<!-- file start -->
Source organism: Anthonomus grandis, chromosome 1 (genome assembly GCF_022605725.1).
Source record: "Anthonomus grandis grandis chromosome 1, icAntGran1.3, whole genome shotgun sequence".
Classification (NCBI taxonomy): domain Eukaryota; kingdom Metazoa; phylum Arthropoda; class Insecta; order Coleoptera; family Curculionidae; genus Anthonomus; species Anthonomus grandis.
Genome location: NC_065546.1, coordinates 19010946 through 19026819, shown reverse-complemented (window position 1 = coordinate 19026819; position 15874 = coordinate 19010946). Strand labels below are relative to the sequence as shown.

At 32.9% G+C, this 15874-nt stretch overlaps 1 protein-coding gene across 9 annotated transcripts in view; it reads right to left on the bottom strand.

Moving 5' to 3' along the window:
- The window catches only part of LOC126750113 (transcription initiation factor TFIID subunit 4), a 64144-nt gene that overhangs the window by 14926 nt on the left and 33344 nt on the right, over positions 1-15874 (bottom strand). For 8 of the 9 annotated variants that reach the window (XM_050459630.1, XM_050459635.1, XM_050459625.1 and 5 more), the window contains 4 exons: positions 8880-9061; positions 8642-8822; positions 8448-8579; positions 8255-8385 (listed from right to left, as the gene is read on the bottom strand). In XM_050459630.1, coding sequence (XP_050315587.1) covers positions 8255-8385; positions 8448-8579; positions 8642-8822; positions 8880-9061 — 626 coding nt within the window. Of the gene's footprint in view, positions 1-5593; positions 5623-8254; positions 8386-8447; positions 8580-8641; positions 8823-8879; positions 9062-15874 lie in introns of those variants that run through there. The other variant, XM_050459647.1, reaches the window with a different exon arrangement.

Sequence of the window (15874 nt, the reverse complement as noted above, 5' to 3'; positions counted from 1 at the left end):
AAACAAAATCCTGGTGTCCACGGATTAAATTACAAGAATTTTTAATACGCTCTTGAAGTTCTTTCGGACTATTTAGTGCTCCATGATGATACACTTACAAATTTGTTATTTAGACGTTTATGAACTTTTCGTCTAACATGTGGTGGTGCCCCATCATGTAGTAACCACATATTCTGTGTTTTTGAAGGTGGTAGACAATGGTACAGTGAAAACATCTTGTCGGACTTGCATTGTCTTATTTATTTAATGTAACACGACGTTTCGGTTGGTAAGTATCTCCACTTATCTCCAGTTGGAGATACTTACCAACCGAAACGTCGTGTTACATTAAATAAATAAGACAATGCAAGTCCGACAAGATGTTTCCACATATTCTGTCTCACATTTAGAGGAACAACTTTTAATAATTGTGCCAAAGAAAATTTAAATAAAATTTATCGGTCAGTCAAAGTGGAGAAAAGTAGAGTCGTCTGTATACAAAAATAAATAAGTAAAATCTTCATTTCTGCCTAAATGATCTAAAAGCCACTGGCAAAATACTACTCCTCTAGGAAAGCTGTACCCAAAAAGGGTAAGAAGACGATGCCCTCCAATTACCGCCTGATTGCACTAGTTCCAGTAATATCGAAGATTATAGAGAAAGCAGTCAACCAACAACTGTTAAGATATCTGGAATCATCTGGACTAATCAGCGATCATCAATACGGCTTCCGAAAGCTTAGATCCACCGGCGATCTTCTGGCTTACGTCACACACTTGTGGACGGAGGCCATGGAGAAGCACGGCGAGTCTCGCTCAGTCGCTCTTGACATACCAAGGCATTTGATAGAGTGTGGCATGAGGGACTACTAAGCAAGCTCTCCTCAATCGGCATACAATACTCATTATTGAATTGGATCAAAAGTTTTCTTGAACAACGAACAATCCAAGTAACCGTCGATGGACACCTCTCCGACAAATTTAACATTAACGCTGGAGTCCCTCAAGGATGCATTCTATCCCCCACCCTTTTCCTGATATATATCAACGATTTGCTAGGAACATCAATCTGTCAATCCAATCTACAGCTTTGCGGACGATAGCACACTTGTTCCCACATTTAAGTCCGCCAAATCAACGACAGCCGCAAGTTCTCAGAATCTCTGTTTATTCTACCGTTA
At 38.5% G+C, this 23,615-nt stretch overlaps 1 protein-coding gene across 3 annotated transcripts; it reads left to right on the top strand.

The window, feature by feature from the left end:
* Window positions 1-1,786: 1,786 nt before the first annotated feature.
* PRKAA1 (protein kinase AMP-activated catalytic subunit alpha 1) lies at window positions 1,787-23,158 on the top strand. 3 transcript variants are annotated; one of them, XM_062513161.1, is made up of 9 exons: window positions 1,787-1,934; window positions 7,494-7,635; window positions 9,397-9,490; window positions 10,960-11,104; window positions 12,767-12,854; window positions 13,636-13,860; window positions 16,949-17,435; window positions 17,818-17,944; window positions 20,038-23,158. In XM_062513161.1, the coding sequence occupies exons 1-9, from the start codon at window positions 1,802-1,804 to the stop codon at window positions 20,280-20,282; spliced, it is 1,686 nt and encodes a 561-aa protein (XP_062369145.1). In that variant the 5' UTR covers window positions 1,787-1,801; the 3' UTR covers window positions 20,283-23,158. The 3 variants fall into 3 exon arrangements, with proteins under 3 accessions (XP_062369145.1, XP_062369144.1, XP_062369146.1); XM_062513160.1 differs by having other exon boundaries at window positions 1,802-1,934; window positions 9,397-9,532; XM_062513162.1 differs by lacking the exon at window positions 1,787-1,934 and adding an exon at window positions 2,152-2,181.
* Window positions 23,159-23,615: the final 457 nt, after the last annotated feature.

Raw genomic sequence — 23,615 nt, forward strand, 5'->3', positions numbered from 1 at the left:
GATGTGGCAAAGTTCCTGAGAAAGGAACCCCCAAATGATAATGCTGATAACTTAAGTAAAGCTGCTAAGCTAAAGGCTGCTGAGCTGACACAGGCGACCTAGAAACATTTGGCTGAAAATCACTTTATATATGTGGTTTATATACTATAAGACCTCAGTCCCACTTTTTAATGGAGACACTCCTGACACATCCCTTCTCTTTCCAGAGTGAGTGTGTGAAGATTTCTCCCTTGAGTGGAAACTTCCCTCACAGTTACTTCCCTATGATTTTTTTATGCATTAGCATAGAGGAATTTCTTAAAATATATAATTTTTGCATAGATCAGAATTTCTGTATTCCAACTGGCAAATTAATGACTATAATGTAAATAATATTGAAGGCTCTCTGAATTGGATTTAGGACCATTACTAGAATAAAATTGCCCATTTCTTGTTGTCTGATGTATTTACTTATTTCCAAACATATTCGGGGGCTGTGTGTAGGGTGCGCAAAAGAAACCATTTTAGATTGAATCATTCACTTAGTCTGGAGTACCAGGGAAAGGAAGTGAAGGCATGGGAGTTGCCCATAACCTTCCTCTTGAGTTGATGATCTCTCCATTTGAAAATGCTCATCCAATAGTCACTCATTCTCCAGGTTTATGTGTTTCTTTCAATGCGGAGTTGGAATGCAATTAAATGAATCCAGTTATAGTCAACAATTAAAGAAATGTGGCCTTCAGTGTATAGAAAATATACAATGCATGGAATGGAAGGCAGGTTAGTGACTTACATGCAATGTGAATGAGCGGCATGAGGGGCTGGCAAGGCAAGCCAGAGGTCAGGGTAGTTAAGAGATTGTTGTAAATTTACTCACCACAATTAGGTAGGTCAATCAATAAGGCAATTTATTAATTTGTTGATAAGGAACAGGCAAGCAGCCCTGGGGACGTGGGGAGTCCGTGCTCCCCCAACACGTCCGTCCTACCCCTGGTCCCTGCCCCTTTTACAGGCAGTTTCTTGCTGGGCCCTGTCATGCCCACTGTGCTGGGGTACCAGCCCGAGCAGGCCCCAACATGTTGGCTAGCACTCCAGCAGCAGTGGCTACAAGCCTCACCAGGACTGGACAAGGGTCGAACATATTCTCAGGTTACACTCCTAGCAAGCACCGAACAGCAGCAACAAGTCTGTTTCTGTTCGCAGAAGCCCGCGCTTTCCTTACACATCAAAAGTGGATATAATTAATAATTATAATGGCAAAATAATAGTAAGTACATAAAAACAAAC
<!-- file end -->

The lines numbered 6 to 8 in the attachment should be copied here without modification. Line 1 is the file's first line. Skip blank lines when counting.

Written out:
Moving 5' to 3' along the window:
- The window catches only part of LOC126750113 (transcription initiation factor TFIID subunit 4), a 64144-nt gene that overhangs the window by 14926 nt on the left and 33344 nt on the right, over positions 1-15874 (bottom strand). For 8 of the 9 annotated variants that reach the window (XM_050459630.1, XM_050459635.1, XM_050459625.1 and 5 more), the window contains 4 exons: positions 8880-9061; positions 8642-8822; positions 8448-8579; positions 8255-8385 (listed from right to left, as the gene is read on the bottom strand). In XM_050459630.1, coding sequence (XP_050315587.1) covers positions 8255-8385; positions 8448-8579; positions 8642-8822; positions 8880-9061 — 626 coding nt within the window. Of the gene's footprint in view, positions 1-5593; positions 5623-8254; positions 8386-8447; positions 8580-8641; positions 8823-8879; positions 9062-15874 lie in introns of those variants that run through there. The other variant, XM_050459647.1, reaches the window with a different exon arrangement.

Sequence of the window (15874 nt, the reverse complement as noted above, 5' to 3'; positions counted from 1 at the left end):